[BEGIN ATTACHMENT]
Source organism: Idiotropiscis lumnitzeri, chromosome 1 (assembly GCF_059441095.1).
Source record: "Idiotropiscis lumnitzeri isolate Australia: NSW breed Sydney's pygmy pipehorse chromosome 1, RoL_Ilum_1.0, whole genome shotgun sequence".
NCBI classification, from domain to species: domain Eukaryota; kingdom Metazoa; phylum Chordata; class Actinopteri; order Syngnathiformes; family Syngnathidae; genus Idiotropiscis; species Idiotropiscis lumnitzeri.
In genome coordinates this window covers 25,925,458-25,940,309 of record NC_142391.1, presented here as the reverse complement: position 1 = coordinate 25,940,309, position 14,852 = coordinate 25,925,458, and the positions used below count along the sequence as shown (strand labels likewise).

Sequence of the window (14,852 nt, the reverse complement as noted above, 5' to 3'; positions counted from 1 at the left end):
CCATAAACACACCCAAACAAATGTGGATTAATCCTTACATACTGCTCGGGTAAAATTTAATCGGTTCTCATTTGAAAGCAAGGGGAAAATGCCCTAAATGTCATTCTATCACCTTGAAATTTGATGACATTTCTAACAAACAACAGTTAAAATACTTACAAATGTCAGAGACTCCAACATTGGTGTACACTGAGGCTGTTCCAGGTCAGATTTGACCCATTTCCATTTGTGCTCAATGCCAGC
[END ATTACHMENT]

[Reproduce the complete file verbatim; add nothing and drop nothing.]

Source organism: Idiotropiscis lumnitzeri, chromosome 1 (assembly GCF_059441095.1).
Source record: "Idiotropiscis lumnitzeri isolate Australia: NSW breed Sydney's pygmy pipehorse chromosome 1, RoL_Ilum_1.0, whole genome shotgun sequence".
NCBI classification, from domain to species: domain Eukaryota; kingdom Metazoa; phylum Chordata; class Actinopteri; order Syngnathiformes; family Syngnathidae; genus Idiotropiscis; species Idiotropiscis lumnitzeri.
In genome coordinates this window covers 25,925,458-25,940,309 of record NC_142391.1, presented here as the reverse complement: position 1 = coordinate 25,940,309, position 14,852 = coordinate 25,925,458, and the positions used below count along the sequence as shown (strand labels likewise).

Sequence of the window (14,852 nt, the reverse complement as noted above, 5' to 3'; positions counted from 1 at the left end):
CCATAAACACACCCAAACAAATGTGGATTAATCCTTACATACTGCTCGGGTAAAATTTAATCGGTTCTCATTTGAAAGCAAGGGGAAAATGCCCTAAATGTCATTCTATCACCTTGAAATTTGATGACATTTCTAACAAACAACAGTTAAAATACTTACAAATGTCAGAGACTCCAACATTGGTGTACACTGAGGCTGTTCCAGGTCAGATTTGACCCATTTCCATTTGTGCTCAATGCCAGC